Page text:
Justin Tomlinson MP has welcomed confirmation from the Government that it will introduce new legislation to ban sale of ivory.
The new legislation will ensure the UK has some of the strictest legislation on trade in ivory anywhere in the world and act to reaffirm Britain’s commitment to address the dramatic decline in elephant populations (with the hope of eventually reversing this decline to establish sustainable populations of the animal going forward).
Each year an estimated 20,000 elephants are killed by ivory poachers in an organised black market of illegal wildlife poaching which is believed to be worth around £17 billion. The ivory taken from elephants is often used in the manufacture of ornaments, as well as other small objects and herbal medicines.
Justin has been a vocal advocate in Parliament for a ban since he was elected in 2010; recognising that the ban was integral to securing elephants for future generations, while also protecting tourism revenue that is vital to some of the world’s poorest countries.
He led debates on the subject in Westminster Hall & the House of Commons, and actively pressed Ministers to outlaw the sale of ivory in all its forms.
Over 70,000 people responded to the Government’s consultation on banning ivory sales. 88% of them were unequivocally in favour of the ban. The ban as it is constituted will cover ivory items of all ages, and will remove previous exemptions, including those for musical instruments and items containing ‘small’ amounts of ivory. Breaking the ban will result in a maximum penalty of an unlimited fine and up to five years in prison.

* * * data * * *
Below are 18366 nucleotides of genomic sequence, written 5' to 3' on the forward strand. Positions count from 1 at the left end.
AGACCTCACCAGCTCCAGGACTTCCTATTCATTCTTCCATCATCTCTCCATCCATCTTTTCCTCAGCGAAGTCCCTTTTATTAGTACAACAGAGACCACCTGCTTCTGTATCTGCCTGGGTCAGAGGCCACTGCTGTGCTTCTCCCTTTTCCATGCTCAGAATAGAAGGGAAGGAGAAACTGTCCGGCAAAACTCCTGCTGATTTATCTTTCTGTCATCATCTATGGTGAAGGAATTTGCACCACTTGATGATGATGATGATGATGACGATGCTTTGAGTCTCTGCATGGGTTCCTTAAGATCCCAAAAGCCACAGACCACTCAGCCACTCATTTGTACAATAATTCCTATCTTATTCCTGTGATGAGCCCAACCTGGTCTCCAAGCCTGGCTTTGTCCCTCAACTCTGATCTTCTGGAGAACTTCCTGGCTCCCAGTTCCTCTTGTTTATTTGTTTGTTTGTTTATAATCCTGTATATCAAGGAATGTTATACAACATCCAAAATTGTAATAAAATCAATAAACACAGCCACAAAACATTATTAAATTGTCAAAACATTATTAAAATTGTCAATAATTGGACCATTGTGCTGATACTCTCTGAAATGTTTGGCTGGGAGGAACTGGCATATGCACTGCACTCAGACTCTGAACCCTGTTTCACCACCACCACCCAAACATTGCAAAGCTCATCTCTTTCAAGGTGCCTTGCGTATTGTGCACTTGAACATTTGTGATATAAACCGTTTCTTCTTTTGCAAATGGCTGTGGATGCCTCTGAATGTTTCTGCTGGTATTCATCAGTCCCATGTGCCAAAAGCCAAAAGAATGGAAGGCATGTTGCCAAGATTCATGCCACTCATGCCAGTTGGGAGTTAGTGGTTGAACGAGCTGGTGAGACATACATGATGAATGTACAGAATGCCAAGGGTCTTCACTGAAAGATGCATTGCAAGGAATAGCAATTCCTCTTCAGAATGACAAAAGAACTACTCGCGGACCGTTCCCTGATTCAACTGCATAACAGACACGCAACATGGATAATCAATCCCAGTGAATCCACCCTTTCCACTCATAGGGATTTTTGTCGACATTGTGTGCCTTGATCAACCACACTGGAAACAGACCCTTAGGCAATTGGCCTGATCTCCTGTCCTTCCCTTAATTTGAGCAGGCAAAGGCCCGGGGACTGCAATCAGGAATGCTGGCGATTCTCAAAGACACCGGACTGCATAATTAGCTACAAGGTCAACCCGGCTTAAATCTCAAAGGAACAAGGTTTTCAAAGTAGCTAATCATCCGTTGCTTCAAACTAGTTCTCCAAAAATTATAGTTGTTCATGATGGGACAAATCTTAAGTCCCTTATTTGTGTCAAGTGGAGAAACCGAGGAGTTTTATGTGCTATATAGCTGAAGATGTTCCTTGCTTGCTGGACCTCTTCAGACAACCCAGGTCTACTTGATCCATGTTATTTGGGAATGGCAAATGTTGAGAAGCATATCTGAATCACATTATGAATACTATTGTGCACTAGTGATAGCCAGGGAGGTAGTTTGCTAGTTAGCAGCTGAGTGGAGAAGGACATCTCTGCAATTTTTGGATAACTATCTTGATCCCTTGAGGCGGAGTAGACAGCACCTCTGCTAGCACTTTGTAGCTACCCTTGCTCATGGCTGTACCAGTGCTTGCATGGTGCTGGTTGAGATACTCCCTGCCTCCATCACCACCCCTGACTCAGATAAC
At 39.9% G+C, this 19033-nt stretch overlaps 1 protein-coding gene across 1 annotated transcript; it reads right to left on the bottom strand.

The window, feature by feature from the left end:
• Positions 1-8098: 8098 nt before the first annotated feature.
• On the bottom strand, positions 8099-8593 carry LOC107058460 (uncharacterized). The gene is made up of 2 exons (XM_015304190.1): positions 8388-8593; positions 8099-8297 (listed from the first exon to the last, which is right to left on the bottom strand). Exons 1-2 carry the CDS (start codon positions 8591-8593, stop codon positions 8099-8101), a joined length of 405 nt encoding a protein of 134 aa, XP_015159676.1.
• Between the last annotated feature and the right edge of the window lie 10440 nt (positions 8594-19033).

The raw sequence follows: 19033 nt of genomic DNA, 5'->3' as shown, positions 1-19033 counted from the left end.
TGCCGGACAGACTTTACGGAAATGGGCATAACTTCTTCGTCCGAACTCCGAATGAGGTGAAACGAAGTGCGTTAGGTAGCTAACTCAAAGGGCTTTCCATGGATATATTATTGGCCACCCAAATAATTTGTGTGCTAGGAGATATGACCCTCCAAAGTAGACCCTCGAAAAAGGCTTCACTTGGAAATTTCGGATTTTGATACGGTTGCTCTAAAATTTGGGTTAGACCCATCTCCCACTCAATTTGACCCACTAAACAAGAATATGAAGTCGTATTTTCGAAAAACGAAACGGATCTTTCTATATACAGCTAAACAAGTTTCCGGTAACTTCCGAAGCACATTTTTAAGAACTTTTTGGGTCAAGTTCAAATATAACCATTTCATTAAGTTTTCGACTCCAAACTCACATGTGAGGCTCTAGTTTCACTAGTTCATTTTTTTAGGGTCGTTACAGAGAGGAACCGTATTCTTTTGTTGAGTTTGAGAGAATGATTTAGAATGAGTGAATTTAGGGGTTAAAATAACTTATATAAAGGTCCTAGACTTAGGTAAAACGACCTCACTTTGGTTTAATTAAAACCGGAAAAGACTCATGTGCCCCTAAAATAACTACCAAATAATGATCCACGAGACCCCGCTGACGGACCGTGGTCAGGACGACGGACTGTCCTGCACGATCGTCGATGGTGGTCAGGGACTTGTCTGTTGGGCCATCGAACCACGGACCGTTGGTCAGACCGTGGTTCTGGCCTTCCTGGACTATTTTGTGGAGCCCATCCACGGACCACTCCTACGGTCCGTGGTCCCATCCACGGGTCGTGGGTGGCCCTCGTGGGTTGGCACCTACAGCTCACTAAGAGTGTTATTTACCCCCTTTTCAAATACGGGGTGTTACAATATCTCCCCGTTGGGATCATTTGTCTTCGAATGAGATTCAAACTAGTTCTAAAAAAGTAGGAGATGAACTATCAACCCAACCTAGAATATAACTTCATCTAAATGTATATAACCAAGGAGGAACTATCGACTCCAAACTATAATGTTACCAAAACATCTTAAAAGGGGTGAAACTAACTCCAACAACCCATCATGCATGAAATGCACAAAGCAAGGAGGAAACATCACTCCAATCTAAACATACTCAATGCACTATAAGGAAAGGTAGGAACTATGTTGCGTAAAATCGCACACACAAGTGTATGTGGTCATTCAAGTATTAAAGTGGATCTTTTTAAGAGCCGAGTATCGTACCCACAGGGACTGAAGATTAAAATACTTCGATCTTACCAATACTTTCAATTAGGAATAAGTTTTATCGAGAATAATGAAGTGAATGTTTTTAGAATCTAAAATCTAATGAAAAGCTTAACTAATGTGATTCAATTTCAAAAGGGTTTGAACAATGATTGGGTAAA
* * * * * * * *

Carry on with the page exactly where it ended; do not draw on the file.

The Government has also led the way at the UN and the EU in calling for international agreements banning the sale of ivory. The UK has called for an international moratorium on ‘raw’ ivory, which is currently not banned in some EU countries.
Furthermore the UK military is currently engaged in training park rangers in poacher interception techniques across several key African nations, in order reduce the prevalence of this abhorrent practice which helps fund crime & terrorism.
Justin hopes to speak in support of the new Ivory Bill when it comes before Parliament in the near future.
Justin Tomlinson MP said: “I am delighted that the Government following the consultation is pressing though with these plans to ban trading in ivory. In Parliament, I have led debates on this subject, and pay tribute to the International Fund for Animal Welfare, which has really moved ground on this issue. Elephants need protection if we are to preserve them for future generation and I’m proud it is the UK leading the way in tackling this abhorrent trade.”
Environment Secretary Michael Gove said: “Ivory should never be a commodity for financial gain or a status symbol, so we will introduce one of the world’s toughest bans on ivory sales to protect elephants for future generations. The ban on ivory sales we will bring into law will reaffirm the UK’s global leadership on this critical issue, demonstrating our belief that the abhorrent ivory trade should become a thing of the past.”
Chief Executive of The Tusk Trust, Charlie Mayhew MBE said: “We are delighted that the Government has listened to our concerns and given the overwhelming public response to their consultation is now moving decisively to introduce tough legislation to ban the trade in ivory in the UK. The narrowly defined exemptions are pragmatic. The ban will ensure there is no value for modern day ivory and the tusks of recently poached elephants cannot enter the UK market. We welcome the fact that Ministers are sending such a clear message to the world that the illegal wildlife trade will not be tolerated and every effort will be made to halt the shocking decline in Africa’s elephant population in recent years.”